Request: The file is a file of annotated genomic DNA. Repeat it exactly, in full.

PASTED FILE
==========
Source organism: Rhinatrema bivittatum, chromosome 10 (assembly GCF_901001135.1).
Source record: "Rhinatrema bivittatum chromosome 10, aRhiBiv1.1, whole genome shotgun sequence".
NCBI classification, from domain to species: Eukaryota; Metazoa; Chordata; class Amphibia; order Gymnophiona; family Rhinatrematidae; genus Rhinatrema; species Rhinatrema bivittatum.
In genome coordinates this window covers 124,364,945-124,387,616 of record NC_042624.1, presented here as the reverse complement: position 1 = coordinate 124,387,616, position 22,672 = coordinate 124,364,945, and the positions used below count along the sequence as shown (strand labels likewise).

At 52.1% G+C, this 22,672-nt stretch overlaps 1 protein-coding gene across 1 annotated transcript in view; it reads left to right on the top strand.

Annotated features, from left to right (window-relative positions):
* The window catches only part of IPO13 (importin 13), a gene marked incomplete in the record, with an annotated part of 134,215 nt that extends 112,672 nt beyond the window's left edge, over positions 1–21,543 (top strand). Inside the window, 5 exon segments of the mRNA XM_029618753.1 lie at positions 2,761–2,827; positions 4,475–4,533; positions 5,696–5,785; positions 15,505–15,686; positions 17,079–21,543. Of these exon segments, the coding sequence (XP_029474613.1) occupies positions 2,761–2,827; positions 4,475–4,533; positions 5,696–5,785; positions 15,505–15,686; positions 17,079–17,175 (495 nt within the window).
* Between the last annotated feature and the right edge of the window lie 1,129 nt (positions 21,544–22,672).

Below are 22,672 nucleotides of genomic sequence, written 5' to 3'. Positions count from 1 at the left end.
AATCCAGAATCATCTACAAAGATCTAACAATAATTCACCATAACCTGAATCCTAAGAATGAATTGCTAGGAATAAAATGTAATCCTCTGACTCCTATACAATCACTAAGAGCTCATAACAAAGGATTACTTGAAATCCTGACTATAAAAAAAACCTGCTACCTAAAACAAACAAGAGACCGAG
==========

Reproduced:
Source organism: Rhinatrema bivittatum, chromosome 10 (assembly GCF_901001135.1).
Source record: "Rhinatrema bivittatum chromosome 10, aRhiBiv1.1, whole genome shotgun sequence".
NCBI classification, from domain to species: Eukaryota; Metazoa; Chordata; class Amphibia; order Gymnophiona; family Rhinatrematidae; genus Rhinatrema; species Rhinatrema bivittatum.
In genome coordinates this window covers 124,364,945-124,387,616 of record NC_042624.1, presented here as the reverse complement: position 1 = coordinate 124,387,616, position 22,672 = coordinate 124,364,945, and the positions used below count along the sequence as shown (strand labels likewise).

At 52.1% G+C, this 22,672-nt stretch overlaps 1 protein-coding gene across 1 annotated transcript in view; it reads left to right on the top strand.

Annotated features, from left to right (window-relative positions):
* The window catches only part of IPO13 (importin 13), a gene marked incomplete in the record, with an annotated part of 134,215 nt that extends 112,672 nt beyond the window's left edge, over positions 1–21,543 (top strand). Inside the window, 5 exon segments of the mRNA XM_029618753.1 lie at positions 2,761–2,827; positions 4,475–4,533; positions 5,696–5,785; positions 15,505–15,686; positions 17,079–21,543. Of these exon segments, the coding sequence (XP_029474613.1) occupies positions 2,761–2,827; positions 4,475–4,533; positions 5,696–5,785; positions 15,505–15,686; positions 17,079–17,175 (495 nt within the window).
* Between the last annotated feature and the right edge of the window lie 1,129 nt (positions 21,544–22,672).

Below are 22,672 nucleotides of genomic sequence, written 5' to 3'. Positions count from 1 at the left end.
AATCCAGAATCATCTACAAAGATCTAACAATAATTCACCATAACCTGAATCCTAAGAATGAATTGCTAGGAATAAAATGTAATCCTCTGACTCCTATACAATCACTAAGAGCTCATAACAAAGGATTACTTGAAATCCTGACTATAAAAAAAACCTGCTACCTAAAACAAACAAGAGACCGAG